If you are one of the people that believe that gold may have bottomed, you might be interested in seeing how gold investments performed relative to one another in the last bull market (10/24/2008 to 9/2/2011). The results are shown in Figure 4. As you would expect, all the investments had excellent returns. Gold and silver bullion led the way in terms of risk-adjusted returns. CEF had a return between gold and silver but was more volatile than pure bullion, likely because it is a closed end fund that can sell at either a discount or premium. Interestingly, GDX was the best stock investment, with ASA following very close behind on a risk-adjusted basis. All the gold and silver stocks were tightly bunched, with GG having the best risk-adjusted performance but other mining companies such as NEM, ABX, and AU were not far behind. KGC continued to be a laggard. PAAS had the highest volatility but did not provide a commensurate return so the risk-adjusted performance was relatively poor.

Figure 4. Risk vs. reward in a bull market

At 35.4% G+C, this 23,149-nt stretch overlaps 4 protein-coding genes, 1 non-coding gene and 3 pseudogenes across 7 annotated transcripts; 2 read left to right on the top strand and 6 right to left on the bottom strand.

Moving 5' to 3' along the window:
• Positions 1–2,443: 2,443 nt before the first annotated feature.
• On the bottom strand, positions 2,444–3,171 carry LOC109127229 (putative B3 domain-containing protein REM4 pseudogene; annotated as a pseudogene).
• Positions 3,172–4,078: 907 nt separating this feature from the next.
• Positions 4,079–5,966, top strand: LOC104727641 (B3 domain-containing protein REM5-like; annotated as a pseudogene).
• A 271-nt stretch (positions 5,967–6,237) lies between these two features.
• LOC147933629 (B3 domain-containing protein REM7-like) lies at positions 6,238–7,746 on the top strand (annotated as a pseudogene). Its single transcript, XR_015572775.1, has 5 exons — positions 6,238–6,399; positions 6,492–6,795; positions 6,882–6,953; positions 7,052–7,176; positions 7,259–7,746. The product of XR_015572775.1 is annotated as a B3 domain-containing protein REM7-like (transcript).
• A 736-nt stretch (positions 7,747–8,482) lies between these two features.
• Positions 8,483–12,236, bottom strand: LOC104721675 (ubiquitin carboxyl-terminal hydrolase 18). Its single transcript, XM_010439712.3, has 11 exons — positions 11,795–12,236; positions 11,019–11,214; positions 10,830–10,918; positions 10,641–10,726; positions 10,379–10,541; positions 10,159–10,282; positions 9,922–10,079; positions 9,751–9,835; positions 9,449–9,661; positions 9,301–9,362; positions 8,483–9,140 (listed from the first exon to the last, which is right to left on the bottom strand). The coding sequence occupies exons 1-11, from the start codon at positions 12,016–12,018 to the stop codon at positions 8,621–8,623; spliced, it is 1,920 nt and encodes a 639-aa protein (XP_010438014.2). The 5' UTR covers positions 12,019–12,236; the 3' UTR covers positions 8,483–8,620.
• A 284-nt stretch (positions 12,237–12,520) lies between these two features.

My next analysis was to see how these precious metal investments performed in a bear market, so I used data from 9/2/2011 to the present. The results are shown in Figure 5. As you would expect, all the returns are negative. Unfortunately, the Sharpe Ratio is not a good metric for negative returns so it is more challenging to rank the investments. However, some investments are clearly better than others. For example, it is clear that gold bullion performed the best since it had the best return and lowest volatility. CEF was superior to ASA since CEF had a better return with the same volatility as ASA. Similarly, ASA had better performance than GDX (maybe because ASA is actively managed and GDX is passive). Precise comparisons among the gold stock investment are difficult. However, generally you can see that GG had relatively good performance among the gold miners and KGC had the worst. Also, as you would anticipate, gold stocks were significantly more volatile than the bullion.

Figure 5. Risk vs. reward in a bear market

Bottom Line

So which are the "best" gold investments? Based on past performance, over the long run, encompassing both bull and bear markets, the winner is GLD. If you would rather invest in a precious metal stock fund, GDX is likely the best (but ASA is not far behind and did better in the bear market). In terms of a gold mining stock, I like GG on a risk-adjusted basis.

No one knows what the future will hold but if you want to diversify your portfolio, these precious metal investments are worth your consideration. But keep in mind that these investments are not for the faint hearted and you might be in for a wild ride.

Source: Selecting The Best Gold Investments